It all seems so bizarre that the factory model treats software as if it has some sale value, when it's really the service provided by the programmers and support staff that has real value. In this topsy turvy way of looking at things the accounting systems artificially encourage mergers rather than increasing staff because the former appears as growth, while the latter appears to be a loss.

    All of this is why we end up with huge companies that produce mostly shelfware [catb.org] with a point upgrade cycle that is not backwards compatible so that customers are forced to keep sending in money or be abandonned. An honest service model would be much better for everybody.
  • by psyph3r ( 785014 ) on Saturday July 10, 2004 @02:39AM (#9659491)
    I am thinking that all of these large corporations are using this P2P scare to their advantage. Music industry, Movie industry, and the Software Industry are all having " huge problems because of people stealing their products". I believe the MPAA reported something in the range of a billion dollars for overall profit in the industry last month, a new record gross. Yet they are doing poorly? Software companies now must merge? looks like a good excuse to form a bunch of microsofts aka trusts(fat cash cows with no inovation, no competition, and nicely equiped with a perfect scape goats) but digitizable industries are building up resentment and "statistics" all in line for congresses upcoming legistlation against P2P software. ...well, either that or open source software is just plain cleaner, cheaper, and more inovative that anything they could ever accomplish, and is becoming more and more availible to the "user". Either way everyone needs to stop feeling sorry for thes companies, they are just getting their "come upins". Especially the turd that won't flush: figting all the way down(microsoft)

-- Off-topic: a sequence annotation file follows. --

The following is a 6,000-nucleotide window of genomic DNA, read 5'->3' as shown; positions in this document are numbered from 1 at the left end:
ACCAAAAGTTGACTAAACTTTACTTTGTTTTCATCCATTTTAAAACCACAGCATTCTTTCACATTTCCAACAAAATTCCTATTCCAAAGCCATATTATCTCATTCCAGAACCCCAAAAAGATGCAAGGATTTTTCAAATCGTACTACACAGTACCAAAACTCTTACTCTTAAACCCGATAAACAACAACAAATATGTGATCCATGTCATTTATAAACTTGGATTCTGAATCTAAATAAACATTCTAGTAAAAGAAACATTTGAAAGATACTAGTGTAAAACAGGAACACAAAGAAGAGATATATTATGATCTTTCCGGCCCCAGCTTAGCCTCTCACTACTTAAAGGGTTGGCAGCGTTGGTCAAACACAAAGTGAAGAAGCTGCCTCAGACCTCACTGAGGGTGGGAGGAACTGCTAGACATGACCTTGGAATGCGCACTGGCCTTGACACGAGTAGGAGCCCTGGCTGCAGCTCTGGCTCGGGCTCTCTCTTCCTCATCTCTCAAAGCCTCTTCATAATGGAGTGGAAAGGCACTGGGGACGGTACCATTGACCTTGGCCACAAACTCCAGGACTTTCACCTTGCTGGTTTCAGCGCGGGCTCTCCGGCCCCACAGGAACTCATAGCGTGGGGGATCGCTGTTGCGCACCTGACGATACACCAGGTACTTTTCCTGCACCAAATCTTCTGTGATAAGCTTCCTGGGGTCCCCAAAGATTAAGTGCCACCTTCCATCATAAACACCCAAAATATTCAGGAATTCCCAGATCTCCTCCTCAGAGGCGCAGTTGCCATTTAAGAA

• Technological comapnies have had a boom/bust cycle since the 1940s with the Manhattan Project taking most talented engineers and then dumping them once "the bomb" was developed. This was also repeated in the 1960's with Apollo program sucking up Electrical Engineers like there was no tomorrow (together with mechanical and in some cases civil engineers as well) then with the cancellation of Apollo 18 the whole situation collapsed.

    Go back and read what the employment situation was like for Electrical Engineers back in the 1970s was like. I heard figures close to 50% unemployment for E.E.s during at least part of the '70s. What this did was set the stage for massive entrepreneurial growth, because suddenly massive amount of highly trained talent was available to move into new directions rather than being consumed by these massive projects.

    Right now I see the same sort of thing happening in the software industry, where college CS graduates are being "bought" for cheap and there is quite a bit of entrepreneurial activity to start the next wave of software companies. It won't be the companies that you are familiar with, or even writing the kinds of software that has been written before. It has been done before, which is why it won't be done.

    There are a lot of companies right now that are working "under the radar", that aren't a part of that 600 that will be doing the mega mergers. One problem, however, with all of this merger, fallout, and new company cycle is that software developers are kinda out in the cold as they get older, and glowing pension plans and 401K plans mean next to nothing when you really think about it. What this means when large numbers of software developers start to go grey remains to be seen.
  • I think it's too early to be calling for the computer industry to consolidate. Consolidation generally occurs when companies run out of innovation and they revert to increasing profits by monopolization (or oligopolization) of their industries. The computer industry still has a long way to go. Some sectors may see consolidation (PC manufacturing, semiconductors, etc) but a large portion of it is still in its infancy.